Beatitudes Society, and Office of Public Witness Fellow, Matthew Dimick, examines the implications of the overtures concerning HIV/AIDS passed by the 219th General Assembly, how they fit into the history of the church, and where we stand today in the face of an epidemic (with special attention to the changing face of HIV/AIDS in the USA). Below are his reflections on this presentation.
June marked the thirtieth year of HIV/AIDS in this country. For thirty years, the U.S. and the Global community have groaned under the weight of this disease. In thirty years, HIV and AIDS showed the world the harms of poverty, gender inequality, violence, homophobia, and inequity. HIV has never simply been a body illness, it has been an indicator of social illness--social inequality.
The first cases of HIV preceded my birth by five years. It is odd to think that this epidemic is older than me, and yet affects so many people in my own personal life. I started doing HIV work because of a sense of Christian charity--I saw my role in addressing HIV/AIDS as something a good Christian should do, as fitting into my role in the history of my community. But as I have worked and researched, my charity has turned to a passion for justice. Those affected are no longer simply numbers to me but rather names of neighbors, children, brothers and sisters in Christ.
I gave the above presentation during the "Second Tuesday,” a monthly briefing held at the office. As I prepared this presentation and reflected on the thirty years of the epidemic, it also meant looking at the last thirty years of commitment from the Presbyterian Church which began with a statement from the 195th General Assembly calling the church to “become an advocate of God’s justice by expressing the concern of the Presbyterian Church (U.S.A.) at the immensity and complexity of this escalating epidemic.”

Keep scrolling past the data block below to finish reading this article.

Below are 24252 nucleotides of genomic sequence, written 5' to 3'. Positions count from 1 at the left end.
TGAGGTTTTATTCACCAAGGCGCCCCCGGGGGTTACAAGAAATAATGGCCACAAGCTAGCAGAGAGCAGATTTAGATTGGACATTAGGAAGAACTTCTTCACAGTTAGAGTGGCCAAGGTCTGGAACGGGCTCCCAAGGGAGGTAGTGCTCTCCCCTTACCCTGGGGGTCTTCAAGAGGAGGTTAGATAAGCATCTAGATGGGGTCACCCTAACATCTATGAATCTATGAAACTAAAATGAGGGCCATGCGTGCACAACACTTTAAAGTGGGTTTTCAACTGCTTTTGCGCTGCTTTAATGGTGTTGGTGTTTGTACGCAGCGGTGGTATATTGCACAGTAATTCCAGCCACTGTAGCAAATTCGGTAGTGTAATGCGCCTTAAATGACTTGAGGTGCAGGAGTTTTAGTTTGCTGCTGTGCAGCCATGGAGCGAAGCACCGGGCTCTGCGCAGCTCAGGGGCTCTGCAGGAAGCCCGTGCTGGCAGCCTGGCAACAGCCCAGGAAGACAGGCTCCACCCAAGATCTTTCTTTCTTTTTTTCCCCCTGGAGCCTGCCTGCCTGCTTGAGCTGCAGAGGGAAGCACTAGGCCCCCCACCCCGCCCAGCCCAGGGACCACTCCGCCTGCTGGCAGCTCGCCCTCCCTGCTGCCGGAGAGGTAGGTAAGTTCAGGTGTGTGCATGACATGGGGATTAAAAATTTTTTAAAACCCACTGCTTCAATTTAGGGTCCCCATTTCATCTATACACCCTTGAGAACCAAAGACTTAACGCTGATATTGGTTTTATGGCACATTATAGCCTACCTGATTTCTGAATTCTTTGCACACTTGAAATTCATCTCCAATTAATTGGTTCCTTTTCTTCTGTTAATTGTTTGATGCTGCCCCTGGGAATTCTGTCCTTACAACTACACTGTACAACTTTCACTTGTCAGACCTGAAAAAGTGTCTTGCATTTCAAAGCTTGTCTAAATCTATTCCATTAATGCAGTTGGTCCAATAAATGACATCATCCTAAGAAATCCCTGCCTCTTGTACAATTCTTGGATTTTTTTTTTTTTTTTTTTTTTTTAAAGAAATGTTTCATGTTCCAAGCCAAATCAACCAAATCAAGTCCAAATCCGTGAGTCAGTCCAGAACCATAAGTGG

In addition to reminding those who attended about the PCUSA’s continued commitment to the ailing needs of those suffering from HIV/AIDS, I argued that we are called to look at systemic causes as well.
I drew particular attention to two communities: the incarcerated and older adults. (See above slides for some statistics on these two groups.)
Already, the Presbyterian Church has ministries serving the spiritual needs of the incarcerated. As we learn more about the needs of those in our criminal justice system, how do we advocate for their health needs?
Intentionally, I drew attention to the needs of older adults in the church. Many older adults lack information on HIV and the need for safe-sex practices. To quote a recent AARP article, “We need to move beyond the late-night jokes on Viagra and recognize that sexuality and intimacy continue to be an important part of everyone’s lives, even after someone turns 60.”
The challenge I issued to those in attendance and now issue to those reading this blog is to get tested for HIV. Regardless of your risk, or if you are married—experiencing testing, being opening about it, and knowing your status are steps in reducing stigma. (Visit http://www.hivtest.org/ to find a free testing site near you.)
The global church has yet a role to play in ending this pandemic. There is such a need for the global church! I am convicted and compelled by the words of Donald E. Messer from Breaking the Conspiracy of Silence:
"The Church of Jesus Christ is called to be in the very heart of this global pandemic of pain and suffering. We have no choice; there is no escape; the body of Christ has AIDS."
*note: the Presbyterian HIV/AIDS Awareness Day is now also on December 1st (World AIDS Day)